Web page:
There is nothing like being out on the open road miles from home and living and sleeping out of a tent. Sometimes it is not easy as the weather will drench you to the bone or send deep shivers of cold as the temperatures dips even further as your road speed increases.
But once you get that fresh air feeling from being out in the elements all day, it is a natural extension to stay in the great outdoors.
One of the drawbacks of motorcycling camping is the amount of gear you have to lug around with you and packing the bike is an art all unto itself. I crossed the continent twice on this 1980 Honda CX500 loaded to the nuts and had everything I needed for a comfortable camping experience.
One of the first things you learn is that all of your gear has to be small but functional, you can't take the big old family tent, rather you must find an adequate pup tent. I made the mistake of buying a too small tent and took it along un-tried and found to my discomfort that my air mattress, sleeping bag, me and my clothes bag did not fit. The secret is not to find the smallest tent but the one that will fold up into a small bundle. A single air mattress fills the bill as it will keep you off the ground and if a rain storm develops through the night and floods your campground and your tent floor you will be high and dry and keep your sleeping bag from soaking up the rain water.
Everyone who bikes and camps does it differently, some eat all there meals in restaurants going to the campground late and just sleeping at their campsite. I like to stop early before all the campgrounds are filled, set up camp at a leisurely pace and cook my own evening meal. After a full day in the saddle this is a pleasure to do and as most bikers will tell you, you will get lots of interruptions as other campers in motorhomes, trailers and cages always like to come over and admire the bikes and chat you up about how envious they are of you for being adventurous enough to hit the open road on a motorcycle.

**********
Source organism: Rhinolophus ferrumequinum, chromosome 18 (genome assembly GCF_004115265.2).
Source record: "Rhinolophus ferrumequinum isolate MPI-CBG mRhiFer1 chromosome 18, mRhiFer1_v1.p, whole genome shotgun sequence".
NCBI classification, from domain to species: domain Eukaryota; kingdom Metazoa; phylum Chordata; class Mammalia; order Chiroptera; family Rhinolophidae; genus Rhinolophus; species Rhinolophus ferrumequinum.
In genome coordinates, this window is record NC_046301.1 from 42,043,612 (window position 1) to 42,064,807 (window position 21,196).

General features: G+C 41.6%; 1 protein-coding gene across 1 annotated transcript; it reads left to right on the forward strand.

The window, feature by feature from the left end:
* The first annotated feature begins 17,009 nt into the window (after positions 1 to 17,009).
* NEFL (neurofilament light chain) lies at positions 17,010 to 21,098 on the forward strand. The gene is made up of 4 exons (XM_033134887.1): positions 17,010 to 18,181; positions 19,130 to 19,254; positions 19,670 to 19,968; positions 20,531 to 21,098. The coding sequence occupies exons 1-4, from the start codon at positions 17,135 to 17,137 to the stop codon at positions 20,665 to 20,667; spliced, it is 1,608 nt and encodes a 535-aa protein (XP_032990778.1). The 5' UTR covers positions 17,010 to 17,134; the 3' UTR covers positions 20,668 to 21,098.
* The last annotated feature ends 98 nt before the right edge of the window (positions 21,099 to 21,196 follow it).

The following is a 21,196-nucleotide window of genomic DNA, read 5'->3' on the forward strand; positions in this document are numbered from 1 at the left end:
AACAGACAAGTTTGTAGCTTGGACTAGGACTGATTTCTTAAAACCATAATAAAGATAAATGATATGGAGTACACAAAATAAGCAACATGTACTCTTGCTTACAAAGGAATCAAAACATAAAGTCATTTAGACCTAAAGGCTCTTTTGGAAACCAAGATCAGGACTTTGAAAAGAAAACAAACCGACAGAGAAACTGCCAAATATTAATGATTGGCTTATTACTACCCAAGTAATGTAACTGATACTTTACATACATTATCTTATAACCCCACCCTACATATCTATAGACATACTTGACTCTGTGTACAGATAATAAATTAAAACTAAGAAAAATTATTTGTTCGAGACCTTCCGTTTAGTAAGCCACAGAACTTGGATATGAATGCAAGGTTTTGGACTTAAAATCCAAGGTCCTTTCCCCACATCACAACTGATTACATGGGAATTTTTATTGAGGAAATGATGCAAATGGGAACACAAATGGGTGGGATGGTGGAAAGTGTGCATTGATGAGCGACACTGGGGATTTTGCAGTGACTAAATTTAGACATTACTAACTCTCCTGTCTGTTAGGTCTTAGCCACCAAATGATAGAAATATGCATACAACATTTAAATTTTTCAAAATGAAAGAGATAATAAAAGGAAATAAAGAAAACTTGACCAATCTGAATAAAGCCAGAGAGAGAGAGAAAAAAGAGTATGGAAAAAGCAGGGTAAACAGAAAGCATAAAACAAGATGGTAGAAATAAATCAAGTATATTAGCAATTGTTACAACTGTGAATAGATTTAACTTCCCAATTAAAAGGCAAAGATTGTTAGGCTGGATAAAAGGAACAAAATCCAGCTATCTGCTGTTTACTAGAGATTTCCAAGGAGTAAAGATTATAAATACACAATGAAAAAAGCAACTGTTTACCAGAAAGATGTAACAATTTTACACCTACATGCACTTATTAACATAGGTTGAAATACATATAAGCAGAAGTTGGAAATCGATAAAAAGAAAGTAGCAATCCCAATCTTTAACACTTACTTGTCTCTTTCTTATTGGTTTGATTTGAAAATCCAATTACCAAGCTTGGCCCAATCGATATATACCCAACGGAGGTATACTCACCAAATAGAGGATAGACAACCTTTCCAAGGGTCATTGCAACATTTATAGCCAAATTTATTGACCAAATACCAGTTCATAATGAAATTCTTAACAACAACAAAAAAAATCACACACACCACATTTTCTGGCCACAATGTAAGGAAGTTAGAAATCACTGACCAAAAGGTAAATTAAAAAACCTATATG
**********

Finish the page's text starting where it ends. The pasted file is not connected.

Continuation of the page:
I also like to have a cup of coffee in the morning as I usually arise early and scan the campground for activity from the luxury campers. There is nothing like being the only one up and awake at that hour of the morning enjoying a cup of brew and a smoke with the sun shining brightly as the early morning haze lifts. Small cooking and eating utensils are easily available and a one burner stove is easy to pack along with a small coffee pot, pot and fry pan. I never feel the need to eat hute-cuisine on the road as time on the road is more important than adding on the calories.
The one thing that I really missed on my camping-biking trips is a chair to sit in when arriving at camp. The only two options available were sitting on the picnic table provided at the site, sitting on the ground, the bike or a stump if firewood is available. After a long hard day in the saddle a chair would be appreciated and I have solved that by finally finding a small camp chair that folds up neatly and is easy to pack on the bike. Sometimes when camping, fire wood is available and of course the fire at night provides all the light and heat one needs to recant the days ride. Getting the wood chopped is no small feat with a hatchet but neighbors are usually more than willing to help you out.
The season that you ride will determine if you can camp or have to motel it. Late in the season when the days are warm but the nights are cold it makes more sense to motel it while travelling but during the heat of the spring and summer months camping is thoroughly enjoyable.
When you are on the bike and riding the roads through small towns and villages it is as if you have escaped the bounds of reality only choosing to drop in when you need to stop for gas or lodging and then with a twist of the throttle you are out of their reality and back into your own. Even camping is an alternate reality that is not compatible with the residents of the nearby town and by camping you remain on your route with the highway not far from your tent.
Hotels and motels always remain an option on a motorcycle camping trip if the weather turns but if you want the full experience there is nothing like living your whole motorcycle experience out in the bare elements